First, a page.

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Title: Autobiographical memory functioning and psychosis
Author: Wood, Nicola
Awarding Body: University of London
Current Institution: University College London (University of London)
Date of Award: 2003
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Autobiographical memory (AM) relates to the memories and information that we have about ourselves, events in our lives, and the world. Memory impairments have long been associated with psychosis, both in research and clinical observation (Tamlyn et al, 1992). It is already known that in comparison with the overall intellectual decline often found in individuals with chronic psychosis, disproportionate deficits can be found in executive functioning and memory, particularly long-term memory (McKay et al, 1995). Several studies have investigated autobiographical memory deficits in psychosis specifically (e.g. Feinstein et al, 1998; Kaney et al, 1992). All of these have found some deficit in autobiographical retrieval, although the nature of these deficits has varied or been conflicting. This study hoped to clarify the nature of these deficits and to compare the two most widely used measures of AM for the first time. This project investigated both the memory retrieval styles of individuals with psychosis i.e. specific or over-general, and the temporal gradient of their memories. Autobiographical retrieval performance was examined in a group of 20 participants experiencing positive symptoms of psychosis and matched controls using the AMI and the AMT. Working memory, verbal episodic memory and degree of depressive symptomatology were also taken into account. An overgeneral retrieval style of AM was found in the psychotic participants in comparison with the controls on both the measures, and this effect remained when working memory capacity and verbal episodic memory were controlled for. The psychotic group displayed an approximation to a u shaped temporal gradient for recall of personal facts and personal events, and the early adulthood period was found to be most impaired. The personal events schedule was found to be positively correlated with the AMT in the psychotic group, although no relationship was found between the AMT and the recall of personal facts. No association was found between the AMI and the AMT when administered to the control group. The implications of the results are discussed with respect to the theoretical understanding of autobiographical memory, the positive symptoms of psychosis, future research, and psychological treatments such as CBT for psychosis. The implications regarding the concurrent validity and clinical utility of the AMI and the AMT are also discussed.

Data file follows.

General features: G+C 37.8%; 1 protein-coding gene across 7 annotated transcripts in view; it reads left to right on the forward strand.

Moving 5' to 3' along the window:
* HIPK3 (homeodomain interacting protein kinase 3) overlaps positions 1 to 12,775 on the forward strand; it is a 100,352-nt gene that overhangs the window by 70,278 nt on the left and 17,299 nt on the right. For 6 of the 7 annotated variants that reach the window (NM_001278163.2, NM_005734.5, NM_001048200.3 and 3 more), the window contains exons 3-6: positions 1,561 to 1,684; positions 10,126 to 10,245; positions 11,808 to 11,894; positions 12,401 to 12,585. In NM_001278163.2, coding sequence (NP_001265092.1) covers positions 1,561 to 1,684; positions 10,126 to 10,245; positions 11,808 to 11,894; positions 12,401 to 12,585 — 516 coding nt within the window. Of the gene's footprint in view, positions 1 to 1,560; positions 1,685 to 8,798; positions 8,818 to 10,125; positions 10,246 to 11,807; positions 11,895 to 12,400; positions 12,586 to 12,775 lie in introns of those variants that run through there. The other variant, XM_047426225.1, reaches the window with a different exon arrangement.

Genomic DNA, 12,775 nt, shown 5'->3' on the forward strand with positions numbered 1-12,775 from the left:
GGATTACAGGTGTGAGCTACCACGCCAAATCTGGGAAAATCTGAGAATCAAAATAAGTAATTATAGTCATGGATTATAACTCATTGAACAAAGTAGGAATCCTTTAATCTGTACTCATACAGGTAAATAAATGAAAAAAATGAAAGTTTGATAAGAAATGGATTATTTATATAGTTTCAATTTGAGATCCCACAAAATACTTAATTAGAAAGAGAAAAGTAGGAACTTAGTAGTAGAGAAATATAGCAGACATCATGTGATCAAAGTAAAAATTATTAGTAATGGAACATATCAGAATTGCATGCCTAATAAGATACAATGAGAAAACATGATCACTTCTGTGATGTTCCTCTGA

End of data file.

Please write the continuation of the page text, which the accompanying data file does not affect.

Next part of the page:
Supervisor: Not available Sponsor: Not available
Qualification Name: Thesis (Ph.D.) Qualification Level: Doctoral
EThOS ID:  DOI: Not available